RECORD: [Fox, William Darwin] W. D. F. 1846. Potato disease [with information from and about Darwin]. Gardeners' Chronicle and Agricultural Gazette, no. 40, (3 October): 661.

REVISION HISTORY: Transcribed by Christine Chua and edited by John van Wyhe 7.2022. RN1

NOTE: See the record for this item in the Freeman Bibliographical Database by entering its Identifier here. This article is based on Darwin's letter to W. D. Fox: [before 3 October 1846], Correspondence vol. 3. See also Darwin to W. D. Fox [13 February 1845] and Darwin to J. S. Henslow 28 October [1845], Correspondence vol. 3.


[page] 661

Potato Disease. — It has struck me that the following fact may be of some value to some of your correspondents who talk about the necessity and desirableness of getting Potatoes new from the original stock in South America? I have a considerable quantity of this much to-be-desired stock, obtained in the following manner.

In the spring of 1835 (the autumn of the S. hemisphere), Mr. Darwin collected some seeds from ripe tubers, in the Cordillera of central Chili, in a most unfrequented district, many miles from any inhabited spot, and where the plant was certainly in a state of nature. These vegetated under Professor Henslow's care in the year 1836 or 1837, and in that year or 1838, a tuber was given me by Mr. Darwin. It was either three or four years before the Potatoes from it became eatable. They are now good both for eating and keeping, and good bearers. I had them growing last year among many other kinds; and as they are a late variety, they had not ceased growing when the disease appeared in Cheshire. They fared exactly the same as other kinds, having the blotch in the leaf and a few tubers decayed. This year the haulm was destroyed totally, in the same manner as all my Potatoes were; and on taking up the tubers I find about the same number diseased as in other kinds, I fear this decides the point as to the uselessless of procuring seed from even the fountain head—the wild stock itself. As I have intruded thus far, I will add a few words as to the result of my own experiments and observations last year and this. I felt no doubt last year that the disease was communicated from the south of England—for this reason: when | first observed it in the south, we had not a speck upon the leaves, nor an unsound Potato. This continued long after grievous complaints in the south, until at length it seemed to gradually creep to us, and kept proceeding northward, but did not work very far in Scotland. None of my early Potatoes, and scarcely any second earlies, were touched, being raised before the disease came to us; the second earlies were, however, spotted in leaf. The produce of those early Potatoes this year was little injured in the tubers; bot the haulm was destroyed. The second earlies of last year, of which the foliage only was slightly specked then, have been this year almost totally destroyed, after yielding an abundant crop, but of which the tubers almost all decayed. I have this year crops of seedling Potatoes— autumn sown, early and late in the year, with and without manure, and l can see no difference in them. Some crops rather better than others in the tubers; but of all, the haulm totally destroyed, and most rapidly in the best growing crops. I see that some of your correspondents state that in crops of which the haulm was destroyed, they could see no disease in the tubers. May not this have arisen from the diseased tubers being quite rotted away? I have seen this the case, so that you could not discover them without a very diligent examination, and the reminder of the crop was to all appearance quite sound. That the disease is sometimes communicated by the air I have no doubt is the fact. Adjoining my Potato field I had some Dahlias, and when the disease attacked the Potato-haulm so virulently as to make the air for a considerable distance most disagreeable, blotches appeared upon the Dahlia-leaves which could not be mistaken. They began similarly, had the white appearance under the leaf, and soon had the same scorched black look. They, however, outgrew it, and if appears quite gone. Whatever may have been the cause and origin of this destructive agent, about which all seem as yet about equally in the dark, does it not seem, weighing all the evidences on the point from your numerous correspondents, that both parties are right—those who say it comes, or rather is promulgated, from within—and those who say it comes from without. This is the conclusion I have come to after carefully watching it last year and this in a great Potato-growing country, and from numerous experiments. You asserted, I think, at one time your conviction that the spot in the leaf never came till decay had commenced in the stem just above the tubers. In many instances I find this correct; but in many more I could not detect the least discolouration or decay in any part of the plant or tuber when the blotch first appeared of a palish hue above, and a mildew look underneath the leaf. I believe this is after the real commencement of disease in the plant, when communicated through the medium of the air; lot I imagine that after that the plant is tainted, and its tubers the following year have the seeds of death within themselves.— W. D. F.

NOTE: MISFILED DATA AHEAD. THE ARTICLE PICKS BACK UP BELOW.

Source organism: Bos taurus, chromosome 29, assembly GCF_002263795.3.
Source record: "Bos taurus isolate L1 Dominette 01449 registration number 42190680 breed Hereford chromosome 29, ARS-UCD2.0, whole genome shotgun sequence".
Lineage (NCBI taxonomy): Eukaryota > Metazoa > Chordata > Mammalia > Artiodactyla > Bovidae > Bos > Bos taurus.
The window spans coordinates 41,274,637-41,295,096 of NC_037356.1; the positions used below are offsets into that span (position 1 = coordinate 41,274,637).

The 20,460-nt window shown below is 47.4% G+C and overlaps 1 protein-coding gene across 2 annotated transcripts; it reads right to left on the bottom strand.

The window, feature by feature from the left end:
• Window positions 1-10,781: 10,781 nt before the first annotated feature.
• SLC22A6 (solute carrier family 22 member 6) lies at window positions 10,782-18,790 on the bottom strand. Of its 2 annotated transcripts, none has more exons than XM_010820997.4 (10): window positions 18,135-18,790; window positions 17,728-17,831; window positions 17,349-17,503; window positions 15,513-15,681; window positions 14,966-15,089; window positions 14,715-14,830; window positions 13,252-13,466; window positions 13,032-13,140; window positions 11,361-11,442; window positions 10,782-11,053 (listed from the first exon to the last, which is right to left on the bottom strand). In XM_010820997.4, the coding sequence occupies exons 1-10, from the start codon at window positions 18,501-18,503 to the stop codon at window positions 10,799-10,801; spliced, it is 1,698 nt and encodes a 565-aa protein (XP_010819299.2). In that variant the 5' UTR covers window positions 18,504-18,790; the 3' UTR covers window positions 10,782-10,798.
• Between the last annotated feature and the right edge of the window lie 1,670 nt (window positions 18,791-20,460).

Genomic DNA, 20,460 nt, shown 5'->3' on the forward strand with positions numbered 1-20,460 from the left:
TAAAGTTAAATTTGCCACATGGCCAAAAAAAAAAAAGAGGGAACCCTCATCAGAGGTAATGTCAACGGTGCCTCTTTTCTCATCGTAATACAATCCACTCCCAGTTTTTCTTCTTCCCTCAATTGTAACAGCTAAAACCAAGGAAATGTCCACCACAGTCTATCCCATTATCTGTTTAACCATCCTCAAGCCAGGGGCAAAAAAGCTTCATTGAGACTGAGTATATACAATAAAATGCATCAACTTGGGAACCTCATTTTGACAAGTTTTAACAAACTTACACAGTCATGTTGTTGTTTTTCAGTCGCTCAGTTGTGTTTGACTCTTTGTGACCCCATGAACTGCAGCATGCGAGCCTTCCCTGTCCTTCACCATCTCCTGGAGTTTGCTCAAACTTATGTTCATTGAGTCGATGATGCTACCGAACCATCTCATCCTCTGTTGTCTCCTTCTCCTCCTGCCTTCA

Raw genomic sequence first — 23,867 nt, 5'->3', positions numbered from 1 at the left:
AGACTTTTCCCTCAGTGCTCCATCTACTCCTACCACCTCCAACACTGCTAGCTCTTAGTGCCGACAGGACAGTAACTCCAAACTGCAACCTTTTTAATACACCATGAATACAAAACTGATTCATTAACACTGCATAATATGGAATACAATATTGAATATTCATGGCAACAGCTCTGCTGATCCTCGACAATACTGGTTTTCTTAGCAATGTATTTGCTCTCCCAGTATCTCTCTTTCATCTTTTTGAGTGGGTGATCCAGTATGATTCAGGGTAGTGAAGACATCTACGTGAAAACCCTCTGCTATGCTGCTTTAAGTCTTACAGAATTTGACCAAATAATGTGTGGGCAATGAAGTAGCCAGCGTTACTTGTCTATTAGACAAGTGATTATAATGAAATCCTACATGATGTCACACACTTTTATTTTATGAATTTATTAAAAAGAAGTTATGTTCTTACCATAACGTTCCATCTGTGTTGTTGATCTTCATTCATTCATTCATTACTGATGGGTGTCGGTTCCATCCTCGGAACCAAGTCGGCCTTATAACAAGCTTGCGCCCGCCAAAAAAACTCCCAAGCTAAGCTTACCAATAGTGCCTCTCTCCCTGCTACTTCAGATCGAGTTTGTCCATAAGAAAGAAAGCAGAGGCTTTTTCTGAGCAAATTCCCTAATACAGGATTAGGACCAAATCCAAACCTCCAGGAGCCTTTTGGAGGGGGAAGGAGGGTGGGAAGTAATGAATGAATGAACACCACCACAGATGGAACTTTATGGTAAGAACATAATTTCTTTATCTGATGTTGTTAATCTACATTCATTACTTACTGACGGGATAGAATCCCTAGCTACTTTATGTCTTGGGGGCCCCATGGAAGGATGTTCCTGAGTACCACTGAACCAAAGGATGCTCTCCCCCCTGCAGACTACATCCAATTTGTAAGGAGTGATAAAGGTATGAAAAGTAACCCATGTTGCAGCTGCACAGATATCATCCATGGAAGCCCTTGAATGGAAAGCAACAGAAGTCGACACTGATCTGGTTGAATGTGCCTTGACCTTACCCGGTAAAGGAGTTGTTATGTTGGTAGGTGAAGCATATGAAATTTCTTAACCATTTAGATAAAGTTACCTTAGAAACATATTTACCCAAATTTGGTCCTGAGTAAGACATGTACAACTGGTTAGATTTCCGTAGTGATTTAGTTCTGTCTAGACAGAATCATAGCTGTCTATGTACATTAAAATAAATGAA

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Citation: John van Wyhe, ed. 2002-. The Complete Work of Charles Darwin Online. (http://darwin-online.org.uk/)

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